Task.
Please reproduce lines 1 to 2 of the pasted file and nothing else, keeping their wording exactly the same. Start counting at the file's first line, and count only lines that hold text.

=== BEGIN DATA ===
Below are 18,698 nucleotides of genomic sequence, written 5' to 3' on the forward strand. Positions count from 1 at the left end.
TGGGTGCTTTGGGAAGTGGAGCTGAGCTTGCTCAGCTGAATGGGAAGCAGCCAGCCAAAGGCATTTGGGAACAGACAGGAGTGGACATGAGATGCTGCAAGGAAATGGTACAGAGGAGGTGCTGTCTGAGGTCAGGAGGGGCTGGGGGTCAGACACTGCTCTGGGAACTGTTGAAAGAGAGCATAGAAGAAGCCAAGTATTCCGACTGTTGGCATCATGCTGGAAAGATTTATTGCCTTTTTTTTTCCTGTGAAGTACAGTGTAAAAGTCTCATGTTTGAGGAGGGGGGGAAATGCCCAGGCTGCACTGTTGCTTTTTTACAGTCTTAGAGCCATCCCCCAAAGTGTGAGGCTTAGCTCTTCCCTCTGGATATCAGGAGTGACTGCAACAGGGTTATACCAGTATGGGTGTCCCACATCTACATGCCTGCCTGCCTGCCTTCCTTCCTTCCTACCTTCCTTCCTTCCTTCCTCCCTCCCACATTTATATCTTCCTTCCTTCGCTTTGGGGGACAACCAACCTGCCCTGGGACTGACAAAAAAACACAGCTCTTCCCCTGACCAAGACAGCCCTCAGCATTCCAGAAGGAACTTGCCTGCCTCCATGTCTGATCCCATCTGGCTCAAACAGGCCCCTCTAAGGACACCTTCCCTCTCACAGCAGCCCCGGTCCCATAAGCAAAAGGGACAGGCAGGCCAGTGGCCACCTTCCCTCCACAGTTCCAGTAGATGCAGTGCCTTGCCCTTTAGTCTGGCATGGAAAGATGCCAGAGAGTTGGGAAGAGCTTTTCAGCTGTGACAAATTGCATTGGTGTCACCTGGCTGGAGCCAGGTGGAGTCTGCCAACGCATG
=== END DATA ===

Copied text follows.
Below are 18,698 nucleotides of genomic sequence, written 5' to 3' on the forward strand. Positions count from 1 at the left end.
TGGGTGCTTTGGGAAGTGGAGCTGAGCTTGCTCAGCTGAATGGGAAGCAGCCAGCCAAAGGCATTTGGGAACAGACAGGAGTGGACATGAGATGCTGCAAGGAAATGGTACAGAGGAGGTGCTGTCTGAGGTCAGGAGGGGCTGGGGGTCAGACACTGCTCTGGGAACTGTTGAAAGAGAGCATAGAAGAAGCCAAGTATTCCGACTGTTGGCATCATGCTGGAAAGATTTATTGCCTTTTTTTTTCCTGTGAAGTACAGTGTAAAAGTCTCATGTTTGAGGAGGGGGGGAAATGCCCAGGCTGCACTGTTGCTTTTTTACAGTCTTAGAGCCATCCCCCAAAGTGTGAGGCTTAGCTCTTCCCTCTGGATATCAGGAGTGACTGCAACAGGGTTATACCAGTATGGGTGTCCCACATCTACATGCCTGCCTGCCTGCCTTCCTTCCTTCCTACCTTCCTTCCTTCCTTCCTCCCTCCCACATTTATATCTTCCTTCCTTCGCTTTGGGGGACAACCAACCTGCCCTGGGACTGACAAAAAAACACAGCTCTTCCCCTGACCAAGACAGCCCTCAGCATTCCAGAAGGAACTTGCCTGCCTCCATGTCTGATCCCATCTGGCTCAAACAGGCCCCTCTAAGGACACCTTCCCTCTCACAGCAGCCCCGGTCCCATAAGCAAAAGGGACAGGCAGGCCAGTGGCCACCTTCCCTCCACAGTTCCAGTAGATGCAGTGCCTTGCCCTTTAGTCTGGCATGGAAAGATGCCAGAGAGTTGGGAAGAGCTTTTCAGCTGTGACAAATTGCATTGGTGTCACCTGGCTGGAGCCAGGTGGAGTCTGCCAACGCATG